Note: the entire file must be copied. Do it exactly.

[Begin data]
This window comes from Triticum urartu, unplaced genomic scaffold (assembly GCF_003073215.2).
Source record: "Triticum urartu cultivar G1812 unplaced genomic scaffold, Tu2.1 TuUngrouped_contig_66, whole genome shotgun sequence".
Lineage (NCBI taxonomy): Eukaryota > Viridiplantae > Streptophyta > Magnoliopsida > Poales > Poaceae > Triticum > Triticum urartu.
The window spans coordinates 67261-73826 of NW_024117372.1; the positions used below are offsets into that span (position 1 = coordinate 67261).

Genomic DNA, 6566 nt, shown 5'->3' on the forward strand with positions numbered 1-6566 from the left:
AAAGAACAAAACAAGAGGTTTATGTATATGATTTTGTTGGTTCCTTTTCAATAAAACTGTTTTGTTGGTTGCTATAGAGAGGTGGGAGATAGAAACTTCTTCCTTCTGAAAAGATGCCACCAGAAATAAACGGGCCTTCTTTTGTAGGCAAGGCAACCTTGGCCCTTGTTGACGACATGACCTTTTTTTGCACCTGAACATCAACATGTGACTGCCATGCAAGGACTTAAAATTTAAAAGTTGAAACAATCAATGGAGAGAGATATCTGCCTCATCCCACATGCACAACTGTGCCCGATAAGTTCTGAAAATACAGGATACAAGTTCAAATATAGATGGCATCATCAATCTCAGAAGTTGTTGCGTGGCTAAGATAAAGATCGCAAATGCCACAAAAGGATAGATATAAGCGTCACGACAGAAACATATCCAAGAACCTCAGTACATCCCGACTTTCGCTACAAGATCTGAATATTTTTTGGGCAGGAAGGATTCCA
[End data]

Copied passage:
This window comes from Triticum urartu, unplaced genomic scaffold (assembly GCF_003073215.2).
Source record: "Triticum urartu cultivar G1812 unplaced genomic scaffold, Tu2.1 TuUngrouped_contig_66, whole genome shotgun sequence".
Lineage (NCBI taxonomy): Eukaryota > Viridiplantae > Streptophyta > Magnoliopsida > Poales > Poaceae > Triticum > Triticum urartu.
The window spans coordinates 67261-73826 of NW_024117372.1; the positions used below are offsets into that span (position 1 = coordinate 67261).

Genomic DNA, 6566 nt, shown 5'->3' on the forward strand with positions numbered 1-6566 from the left:
AAAGAACAAAACAAGAGGTTTATGTATATGATTTTGTTGGTTCCTTTTCAATAAAACTGTTTTGTTGGTTGCTATAGAGAGGTGGGAGATAGAAACTTCTTCCTTCTGAAAAGATGCCACCAGAAATAAACGGGCCTTCTTTTGTAGGCAAGGCAACCTTGGCCCTTGTTGACGACATGACCTTTTTTTGCACCTGAACATCAACATGTGACTGCCATGCAAGGACTTAAAATTTAAAAGTTGAAACAATCAATGGAGAGAGATATCTGCCTCATCCCACATGCACAACTGTGCCCGATAAGTTCTGAAAATACAGGATACAAGTTCAAATATAGATGGCATCATCAATCTCAGAAGTTGTTGCGTGGCTAAGATAAAGATCGCAAATGCCACAAAAGGATAGATATAAGCGTCACGACAGAAACATATCCAAGAACCTCAGTACATCCCGACTTTCGCTACAAGATCTGAATATTTTTTGGGCAGGAAGGATTCCA